COOL GEAR FOR COLD TIMES

WHAT YOU BRING CAN MAKE OR BREAK YOUR TRIP.

Skiing - - Cheat Sheet -

A bad sleep­ing bag can ruin a win­ter camp­ing trip. If you’re a cold sleeper, con­sider get­ting a sleep­ing bag that’s rated 10 to 15 de­grees colder than the fore­cast low. The In­ferno’s goose down saves pre­cious pack space and weight with­out sac­ri­fic­ing warmth. [from $569; thenorth­face.com]

The North Face In­ferno -20F

Con­sist­ing of nat­u­ral, mostly raw in­gre­di­ents, Pro Bars stay soft in cold temps while other bars turn into mo­lar-cracking pieces of slate. The mix of carbs, fats, and pro­teins helps fight heat loss and main­tain en­ergy dur­ing long, calo­rie-in­ten­sive days.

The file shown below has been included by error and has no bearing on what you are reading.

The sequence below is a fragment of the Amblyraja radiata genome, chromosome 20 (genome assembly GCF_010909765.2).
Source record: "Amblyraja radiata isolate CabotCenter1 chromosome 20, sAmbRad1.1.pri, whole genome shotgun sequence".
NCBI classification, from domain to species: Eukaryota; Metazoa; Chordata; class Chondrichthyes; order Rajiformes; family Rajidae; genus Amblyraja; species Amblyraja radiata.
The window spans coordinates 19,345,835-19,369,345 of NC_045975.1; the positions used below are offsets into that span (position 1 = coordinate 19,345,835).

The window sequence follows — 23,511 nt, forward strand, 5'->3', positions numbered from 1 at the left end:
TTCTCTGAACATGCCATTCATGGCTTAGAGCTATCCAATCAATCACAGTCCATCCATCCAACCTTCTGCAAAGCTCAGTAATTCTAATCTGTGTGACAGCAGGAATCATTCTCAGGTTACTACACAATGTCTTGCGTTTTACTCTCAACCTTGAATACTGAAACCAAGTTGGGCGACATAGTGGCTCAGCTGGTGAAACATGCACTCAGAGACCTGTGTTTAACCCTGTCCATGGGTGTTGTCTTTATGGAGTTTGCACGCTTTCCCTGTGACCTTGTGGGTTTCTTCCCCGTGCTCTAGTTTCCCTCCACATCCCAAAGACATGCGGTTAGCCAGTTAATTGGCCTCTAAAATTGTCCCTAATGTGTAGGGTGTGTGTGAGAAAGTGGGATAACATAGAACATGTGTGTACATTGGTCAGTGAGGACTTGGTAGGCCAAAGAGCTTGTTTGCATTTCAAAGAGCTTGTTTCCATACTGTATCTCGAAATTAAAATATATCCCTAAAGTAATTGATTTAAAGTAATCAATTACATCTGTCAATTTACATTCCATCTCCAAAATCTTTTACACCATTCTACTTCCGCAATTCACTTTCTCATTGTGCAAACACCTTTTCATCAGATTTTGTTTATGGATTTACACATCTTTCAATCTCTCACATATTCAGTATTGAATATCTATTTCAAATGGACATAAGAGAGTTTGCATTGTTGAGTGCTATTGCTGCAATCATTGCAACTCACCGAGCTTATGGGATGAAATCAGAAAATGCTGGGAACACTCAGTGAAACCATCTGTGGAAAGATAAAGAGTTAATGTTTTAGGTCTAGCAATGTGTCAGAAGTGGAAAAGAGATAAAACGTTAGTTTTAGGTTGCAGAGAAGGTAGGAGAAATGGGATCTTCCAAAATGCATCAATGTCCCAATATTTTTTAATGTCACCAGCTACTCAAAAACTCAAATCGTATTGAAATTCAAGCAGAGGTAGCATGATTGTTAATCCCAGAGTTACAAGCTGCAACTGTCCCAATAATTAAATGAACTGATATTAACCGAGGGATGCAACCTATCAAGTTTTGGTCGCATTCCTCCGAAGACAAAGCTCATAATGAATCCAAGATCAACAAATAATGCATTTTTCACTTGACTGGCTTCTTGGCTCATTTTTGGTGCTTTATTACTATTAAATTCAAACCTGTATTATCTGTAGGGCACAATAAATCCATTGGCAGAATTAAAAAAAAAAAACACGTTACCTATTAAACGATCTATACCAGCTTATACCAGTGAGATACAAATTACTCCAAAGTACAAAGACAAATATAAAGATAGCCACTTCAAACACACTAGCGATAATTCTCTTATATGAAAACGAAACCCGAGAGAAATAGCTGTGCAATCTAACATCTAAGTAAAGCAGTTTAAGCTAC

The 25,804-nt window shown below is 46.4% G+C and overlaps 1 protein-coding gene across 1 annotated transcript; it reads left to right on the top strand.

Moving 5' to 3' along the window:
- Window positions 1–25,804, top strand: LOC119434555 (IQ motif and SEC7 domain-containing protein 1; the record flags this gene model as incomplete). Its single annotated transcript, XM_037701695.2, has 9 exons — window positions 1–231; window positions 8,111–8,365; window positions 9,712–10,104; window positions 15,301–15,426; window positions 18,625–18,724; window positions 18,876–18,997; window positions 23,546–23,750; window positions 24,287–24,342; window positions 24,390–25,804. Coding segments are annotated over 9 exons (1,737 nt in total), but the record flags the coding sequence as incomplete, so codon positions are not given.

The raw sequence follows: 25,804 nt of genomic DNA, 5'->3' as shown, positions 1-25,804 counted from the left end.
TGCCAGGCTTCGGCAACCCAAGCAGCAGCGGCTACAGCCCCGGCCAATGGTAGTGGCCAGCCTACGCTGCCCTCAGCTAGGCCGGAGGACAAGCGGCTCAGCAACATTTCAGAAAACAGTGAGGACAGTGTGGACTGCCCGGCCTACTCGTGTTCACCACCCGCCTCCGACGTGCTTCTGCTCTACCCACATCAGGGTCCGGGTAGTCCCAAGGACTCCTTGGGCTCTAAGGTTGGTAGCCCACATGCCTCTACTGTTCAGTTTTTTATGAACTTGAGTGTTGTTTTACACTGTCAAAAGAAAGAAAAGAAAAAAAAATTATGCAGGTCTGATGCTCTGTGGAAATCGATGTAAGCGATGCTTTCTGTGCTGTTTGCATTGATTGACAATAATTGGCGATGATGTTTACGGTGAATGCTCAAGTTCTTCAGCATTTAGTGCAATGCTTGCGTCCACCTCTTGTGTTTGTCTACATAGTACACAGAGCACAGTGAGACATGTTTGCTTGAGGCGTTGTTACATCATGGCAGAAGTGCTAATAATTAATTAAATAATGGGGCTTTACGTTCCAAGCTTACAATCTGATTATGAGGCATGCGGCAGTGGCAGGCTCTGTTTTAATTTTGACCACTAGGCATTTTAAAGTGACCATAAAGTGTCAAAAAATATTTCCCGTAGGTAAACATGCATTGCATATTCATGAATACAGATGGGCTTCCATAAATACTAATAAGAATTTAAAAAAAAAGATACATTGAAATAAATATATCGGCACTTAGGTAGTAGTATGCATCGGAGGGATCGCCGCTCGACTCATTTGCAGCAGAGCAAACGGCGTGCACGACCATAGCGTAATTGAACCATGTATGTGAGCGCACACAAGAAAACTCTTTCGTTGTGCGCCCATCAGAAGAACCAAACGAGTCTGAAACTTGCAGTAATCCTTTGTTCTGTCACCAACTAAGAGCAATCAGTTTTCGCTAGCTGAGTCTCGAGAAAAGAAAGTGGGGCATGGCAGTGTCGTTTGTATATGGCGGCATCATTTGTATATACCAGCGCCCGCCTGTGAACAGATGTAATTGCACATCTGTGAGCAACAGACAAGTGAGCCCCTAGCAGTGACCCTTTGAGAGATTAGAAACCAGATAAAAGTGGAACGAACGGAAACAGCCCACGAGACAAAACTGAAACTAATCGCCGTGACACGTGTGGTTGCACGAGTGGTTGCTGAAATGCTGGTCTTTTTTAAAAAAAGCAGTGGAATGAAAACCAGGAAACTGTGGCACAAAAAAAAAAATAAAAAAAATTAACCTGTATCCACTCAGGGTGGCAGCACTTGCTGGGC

[$4; thep­ro­bar.com] Re­li­able in the cold and at el­e­va­tion, the Sumo is ideal for small-group win­ter camp­ing. Weigh­ing in at just a pound, the 1.8-liter sys­tem takes the guess­work out of cook­ing and snowmelt needs.

[$130; jet­boil.com]

Pro Bar Whole­berry Blast

Jet­boil Sumo

Smart­Wool PhD Back­coun­try

Socks are crit­i­cal. Cold feet can ruin any day in the back­coun­try. The PhD Back­coun­try is de­signed to bet­ter wick the ex­tra sweat caused by tour­ing, and ex­tra elas­tic keeps them from slid­ing around on your foot. Keep your feet dry, com­fort­able, and happy. [$30; smart­wool.com]

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